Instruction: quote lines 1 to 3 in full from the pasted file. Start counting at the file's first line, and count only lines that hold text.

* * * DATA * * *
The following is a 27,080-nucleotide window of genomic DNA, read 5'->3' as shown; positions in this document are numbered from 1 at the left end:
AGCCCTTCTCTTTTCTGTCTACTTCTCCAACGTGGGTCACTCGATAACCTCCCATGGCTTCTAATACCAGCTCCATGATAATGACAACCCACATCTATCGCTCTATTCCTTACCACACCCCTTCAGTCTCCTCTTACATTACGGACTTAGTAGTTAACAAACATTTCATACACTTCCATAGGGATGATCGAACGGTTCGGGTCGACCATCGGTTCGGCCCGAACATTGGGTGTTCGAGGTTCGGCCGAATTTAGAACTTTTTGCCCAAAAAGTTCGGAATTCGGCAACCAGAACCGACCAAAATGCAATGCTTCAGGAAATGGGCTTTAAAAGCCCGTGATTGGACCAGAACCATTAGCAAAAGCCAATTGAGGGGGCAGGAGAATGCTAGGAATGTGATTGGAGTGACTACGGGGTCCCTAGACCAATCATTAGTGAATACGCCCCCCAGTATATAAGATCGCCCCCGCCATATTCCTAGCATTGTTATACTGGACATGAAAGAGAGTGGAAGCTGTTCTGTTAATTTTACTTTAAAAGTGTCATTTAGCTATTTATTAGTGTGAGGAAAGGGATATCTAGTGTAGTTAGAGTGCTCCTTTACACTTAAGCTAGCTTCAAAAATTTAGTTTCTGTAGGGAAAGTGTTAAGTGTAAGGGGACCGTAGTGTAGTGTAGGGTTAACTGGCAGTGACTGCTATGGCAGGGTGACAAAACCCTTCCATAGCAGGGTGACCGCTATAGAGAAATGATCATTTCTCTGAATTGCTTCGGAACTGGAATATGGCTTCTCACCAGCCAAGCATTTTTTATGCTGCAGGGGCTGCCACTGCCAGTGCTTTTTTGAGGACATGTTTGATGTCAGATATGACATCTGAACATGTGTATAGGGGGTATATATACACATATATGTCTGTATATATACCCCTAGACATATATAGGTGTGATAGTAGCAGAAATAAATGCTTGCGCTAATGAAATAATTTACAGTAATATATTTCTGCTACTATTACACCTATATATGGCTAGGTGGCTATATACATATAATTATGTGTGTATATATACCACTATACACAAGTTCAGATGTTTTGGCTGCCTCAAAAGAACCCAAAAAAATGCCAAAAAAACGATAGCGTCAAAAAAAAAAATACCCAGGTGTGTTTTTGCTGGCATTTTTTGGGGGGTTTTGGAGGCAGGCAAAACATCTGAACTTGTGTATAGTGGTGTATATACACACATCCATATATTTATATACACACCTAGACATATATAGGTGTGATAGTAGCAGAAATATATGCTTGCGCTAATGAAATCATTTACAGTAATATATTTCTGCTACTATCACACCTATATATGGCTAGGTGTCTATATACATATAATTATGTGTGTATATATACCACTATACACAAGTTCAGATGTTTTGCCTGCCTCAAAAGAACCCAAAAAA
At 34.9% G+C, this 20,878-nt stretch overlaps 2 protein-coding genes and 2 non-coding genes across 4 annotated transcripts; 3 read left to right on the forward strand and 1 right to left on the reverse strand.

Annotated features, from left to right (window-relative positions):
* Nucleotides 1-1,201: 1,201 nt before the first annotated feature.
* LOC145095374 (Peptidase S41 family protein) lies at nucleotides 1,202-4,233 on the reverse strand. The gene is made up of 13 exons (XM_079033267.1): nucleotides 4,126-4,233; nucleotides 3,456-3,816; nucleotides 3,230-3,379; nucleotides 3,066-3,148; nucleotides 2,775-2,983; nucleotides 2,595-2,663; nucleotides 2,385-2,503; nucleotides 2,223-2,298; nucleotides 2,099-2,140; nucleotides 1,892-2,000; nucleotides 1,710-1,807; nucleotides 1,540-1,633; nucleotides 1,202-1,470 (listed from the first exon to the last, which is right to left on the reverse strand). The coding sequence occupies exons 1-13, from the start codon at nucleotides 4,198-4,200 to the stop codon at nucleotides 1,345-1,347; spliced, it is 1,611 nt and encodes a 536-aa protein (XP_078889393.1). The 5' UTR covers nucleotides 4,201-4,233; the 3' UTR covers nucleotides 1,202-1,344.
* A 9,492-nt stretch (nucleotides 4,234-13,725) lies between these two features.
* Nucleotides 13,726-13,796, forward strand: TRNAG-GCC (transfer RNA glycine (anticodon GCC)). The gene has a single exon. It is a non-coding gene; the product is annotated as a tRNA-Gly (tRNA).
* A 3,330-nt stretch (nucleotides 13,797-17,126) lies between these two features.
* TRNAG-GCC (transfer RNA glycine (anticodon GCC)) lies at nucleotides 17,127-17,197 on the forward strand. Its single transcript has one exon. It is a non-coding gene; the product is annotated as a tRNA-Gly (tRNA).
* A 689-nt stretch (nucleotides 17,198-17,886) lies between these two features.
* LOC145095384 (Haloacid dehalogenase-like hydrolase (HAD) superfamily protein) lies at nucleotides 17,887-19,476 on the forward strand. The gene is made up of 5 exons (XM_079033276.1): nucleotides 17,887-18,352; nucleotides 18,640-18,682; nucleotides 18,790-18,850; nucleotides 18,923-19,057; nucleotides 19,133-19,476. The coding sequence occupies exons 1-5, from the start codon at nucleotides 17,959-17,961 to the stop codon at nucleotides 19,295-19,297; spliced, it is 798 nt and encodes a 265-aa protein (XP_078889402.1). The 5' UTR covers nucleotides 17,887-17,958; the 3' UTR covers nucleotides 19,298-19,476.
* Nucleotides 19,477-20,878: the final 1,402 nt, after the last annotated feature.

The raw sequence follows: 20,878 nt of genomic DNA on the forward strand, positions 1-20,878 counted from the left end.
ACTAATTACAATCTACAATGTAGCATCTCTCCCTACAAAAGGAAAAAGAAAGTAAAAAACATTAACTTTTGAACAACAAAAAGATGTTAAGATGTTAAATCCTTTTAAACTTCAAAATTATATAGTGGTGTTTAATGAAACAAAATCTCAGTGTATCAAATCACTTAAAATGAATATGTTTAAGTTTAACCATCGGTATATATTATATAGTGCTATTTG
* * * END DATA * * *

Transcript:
The following is a 27,080-nucleotide window of genomic DNA, read 5'->3' as shown; positions in this document are numbered from 1 at the left end:
AGCCCTTCTCTTTTCTGTCTACTTCTCCAACGTGGGTCACTCGATAACCTCCCATGGCTTCTAATACCAGCTCCATGATAATGACAACCCACATCTATCGCTCTATTCCTTACCACACCCCTTCAGTCTCCTCTTACATTACGGACTTAGTAGTTAACAAACATTTCATACACTTCCATAGGGATGATCGAACGGTTCGGGTCGACCATCGGTTCGGCCCGAACATTGGGTGTTCGAGGTTCGGCCGAATTTAGAACTTTTTGCCCAAAAAGTTCGGAATTCGGCAACCAGAACCGACCAAAATGCAATGCTTCAGGAAATGGGCTTTAAAAGCCCGTGATTGGACCAGAACCATTAGCAAAAGCCAATTGAGGGGGCAGGAGAATGCTAGGAATGTGATTGGAGTGACTACGGGGTCCCTAGACCAATCATTAGTGAATACGCCCCCCAGTATATAAGATCGCCCCCGCCATATTCCTAGCATTGTTATACTGGACATGAAAGAGAGTGGAAGCTGTTCTGTTAATTTTACTTTAAAAGTGTCATTTAGCTATTTATTAGTGTGAGGAAAGGGATATCTAGTGTAGTTAGAGTGCTCCTTTACACTTAAGCTAGCTTCAAAAATTTAGTTTCTGTAGGGAAAGTGTTAAGTGTAAGGGGACCGTAGTGTAGTGTAGGGTTAACTGGCAGTGACTGCTATGGCAGGGTGACAAAACCCTTCCATAGCAGGGTGACCGCTATAGAGAAATGATCATTTCTCTGAATTGCTTCGGAACTGGAATATGGCTTCTCACCAGCCAAGCATTTTTTATGCTGCAGGGGCTGCCACTGCCAGTGCTTTTTTGAGGACATGTTTGATGTCAGATATGACATCTGAACATGTGTATAGGGGGTATATATACACATATATGTCTGTATATATACCCCTAGACATATATAGGTGTGATAGTAGCAGAAATAAATGCTTGCGCTAATGAAATAATTTACAGTAATATATTTCTGCTACTATTACACCTATATATGGCTAGGTGGCTATATACATATAATTATGTGTGTATATATACCACTATACACAAGTTCAGATGTTTTGGCTGCCTCAAAAGAACCCAAAAAAATGCCAAAAAAACGATAGCGTCAAAAAAAAAAATACCCAGGTGTGTTTTTGCTGGCATTTTTTGGGGGGTTTTGGAGGCAGGCAAAACATCTGAACTTGTGTATAGTGGTGTATATACACACATCCATATATTTATATACACACCTAGACATATATAGGTGTGATAGTAGCAGAAATATATGCTTGCGCTAATGAAATCATTTACAGTAATATATTTCTGCTACTATCACACCTATATATGGCTAGGTGTCTATATACATATAATTATGTGTGTATATATACCACTATACACAAGTTCAGATGTTTTGCCTGCCTCAAAAGAACCCAAAAAA
At 34.9% G+C, this 20,878-nt stretch overlaps 2 protein-coding genes and 2 non-coding genes across 4 annotated transcripts; 3 read left to right on the forward strand and 1 right to left on the reverse strand.